When the suns rays hit a frozen water body,the glint is blinding but it also reflects the layers beneath the ice. Sitting on a boulder facing a frozen Ruinsara Tal,a lake located in Garhwal,such patterns didnt miss designer Namrata Joshipuras sharp eyes. That was a year ago. Sitting in her workshop in Noida where we met her recently,the designer,who is a serious trekker,brings back images of the scene through a conversation that also visits mountain fields,grassy terrain,conifer forests and scenic landscapes.
Then you look at her current Spring-Summer line-up. Like a jigsaw puzzle,the outfits begin to fit into Joshipuras travel stories. The sequinned flowers on a dress can now be better described as foliage and mountain moss,and the steel grey geometric patterns dont seem abstract anymore. They are reminiscent of the ripple effect on water and the sequin sheathing,Joshipuras signature style,only adds to the look. Nature is such a genius when it comes to designs and patterns. When you are out there,breathing in the cool mountain air,free from phones and e-mail,you realise theres so much to explore and experience, she says.
The Himalayan mountain range shes been visiting it for the last 15 years and nature treks have been recurring mood boards for Joshipuras creations. I am gearing up for an expedition,my toughest so far, shares the designer who started her fashion innings with the National Institute of Fashion Technology and moved to New York in the late 90s. After flitting between Delhi and New York for almost a decade,shes now a regular at Wills India Fashion Week and retails out of stores in Delhi and Mumbai. Internationally,the Joshipura label is available in Paris,Dubai,Los Angeles,Tokyo,Egypt and Japan.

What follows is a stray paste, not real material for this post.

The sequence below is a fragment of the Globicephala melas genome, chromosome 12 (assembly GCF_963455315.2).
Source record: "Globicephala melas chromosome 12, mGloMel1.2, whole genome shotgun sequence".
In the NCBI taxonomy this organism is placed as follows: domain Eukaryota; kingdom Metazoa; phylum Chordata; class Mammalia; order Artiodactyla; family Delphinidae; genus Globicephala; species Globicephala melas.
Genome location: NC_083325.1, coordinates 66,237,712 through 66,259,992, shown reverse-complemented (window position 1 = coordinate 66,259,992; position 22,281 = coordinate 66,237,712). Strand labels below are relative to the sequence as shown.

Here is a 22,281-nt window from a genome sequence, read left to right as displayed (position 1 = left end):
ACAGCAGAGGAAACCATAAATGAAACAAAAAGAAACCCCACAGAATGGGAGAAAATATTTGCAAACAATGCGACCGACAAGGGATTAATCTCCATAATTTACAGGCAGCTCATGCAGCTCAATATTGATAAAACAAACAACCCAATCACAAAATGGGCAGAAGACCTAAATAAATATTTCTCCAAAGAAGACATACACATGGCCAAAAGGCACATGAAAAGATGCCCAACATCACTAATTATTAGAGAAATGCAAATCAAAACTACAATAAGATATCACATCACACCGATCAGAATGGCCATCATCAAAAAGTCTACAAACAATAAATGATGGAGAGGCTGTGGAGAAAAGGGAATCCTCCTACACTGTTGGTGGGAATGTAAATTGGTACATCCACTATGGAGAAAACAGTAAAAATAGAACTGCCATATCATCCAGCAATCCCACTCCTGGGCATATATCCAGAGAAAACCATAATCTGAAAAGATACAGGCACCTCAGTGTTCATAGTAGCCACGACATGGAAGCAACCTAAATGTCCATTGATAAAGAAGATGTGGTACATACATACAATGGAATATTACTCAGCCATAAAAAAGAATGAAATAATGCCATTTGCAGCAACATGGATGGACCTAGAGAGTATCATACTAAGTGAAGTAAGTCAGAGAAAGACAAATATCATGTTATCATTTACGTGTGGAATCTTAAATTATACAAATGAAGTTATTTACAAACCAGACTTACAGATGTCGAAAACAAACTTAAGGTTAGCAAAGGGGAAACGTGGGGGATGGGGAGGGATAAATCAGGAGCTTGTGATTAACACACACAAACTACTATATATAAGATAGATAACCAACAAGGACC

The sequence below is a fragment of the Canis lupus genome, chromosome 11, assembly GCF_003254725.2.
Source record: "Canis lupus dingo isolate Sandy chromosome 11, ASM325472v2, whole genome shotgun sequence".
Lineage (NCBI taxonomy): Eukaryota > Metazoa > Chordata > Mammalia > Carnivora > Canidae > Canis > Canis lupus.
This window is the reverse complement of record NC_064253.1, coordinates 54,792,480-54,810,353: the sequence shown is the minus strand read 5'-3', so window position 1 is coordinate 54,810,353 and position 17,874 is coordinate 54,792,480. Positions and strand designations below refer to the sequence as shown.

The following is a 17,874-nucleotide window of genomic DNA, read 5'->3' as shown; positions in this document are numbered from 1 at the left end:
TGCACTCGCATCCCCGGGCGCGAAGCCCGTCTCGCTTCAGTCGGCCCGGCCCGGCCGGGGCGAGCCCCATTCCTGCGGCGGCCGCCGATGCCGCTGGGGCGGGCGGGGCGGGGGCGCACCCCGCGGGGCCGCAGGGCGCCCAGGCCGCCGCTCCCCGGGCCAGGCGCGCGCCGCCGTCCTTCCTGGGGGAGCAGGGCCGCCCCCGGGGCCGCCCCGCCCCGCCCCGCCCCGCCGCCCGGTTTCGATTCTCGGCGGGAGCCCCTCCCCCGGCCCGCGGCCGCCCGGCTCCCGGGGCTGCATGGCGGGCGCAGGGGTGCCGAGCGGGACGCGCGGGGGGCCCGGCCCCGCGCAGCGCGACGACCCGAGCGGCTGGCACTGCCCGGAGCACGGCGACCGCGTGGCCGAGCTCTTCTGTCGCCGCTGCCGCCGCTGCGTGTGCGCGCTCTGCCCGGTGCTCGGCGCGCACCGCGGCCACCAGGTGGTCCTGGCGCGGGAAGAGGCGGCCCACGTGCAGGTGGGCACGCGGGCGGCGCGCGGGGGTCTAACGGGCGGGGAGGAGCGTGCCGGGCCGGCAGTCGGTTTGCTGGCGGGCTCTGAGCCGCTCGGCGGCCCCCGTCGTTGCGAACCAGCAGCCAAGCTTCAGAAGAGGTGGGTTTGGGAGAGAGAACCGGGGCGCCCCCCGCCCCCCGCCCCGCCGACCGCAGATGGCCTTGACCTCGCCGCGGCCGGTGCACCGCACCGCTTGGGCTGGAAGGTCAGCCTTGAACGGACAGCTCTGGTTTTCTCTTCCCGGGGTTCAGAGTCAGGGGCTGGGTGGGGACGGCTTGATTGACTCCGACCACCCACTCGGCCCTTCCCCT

New York,she says,has been a learning ground. Its where I grew up as an individual. Its a melting pot of cultures and my heart smiles when I go back there, says Joshipura. Little surprise then that her creations seem to easily translate across geographies. Her range of tunics,jumpsuits,sheer long shirts,and shorts can be worn by anyone at any time and,to a large extent,regardless of shape. In India,someone might wear this with a churidar but in Japan,it would work with stockings and in the US,just as a dress, said Joshipura as she holds a tunic in white with black detailing.
Versatility of her clothes coupled with the luxe element of sheathing makes Joshipuras collections popular but its also got her criticism. I have been accused of being repetitive with my technique,continuing to present sequins with every collection. But thats something I have consciously done as it defines my work, says the designer who is working towards two back-to-back trade shows slated for September and October apart from a show in London. The collections will see a lot of mix-and-match with a definite element of glamour, explains Joshipura who will also pack in an expedition in between.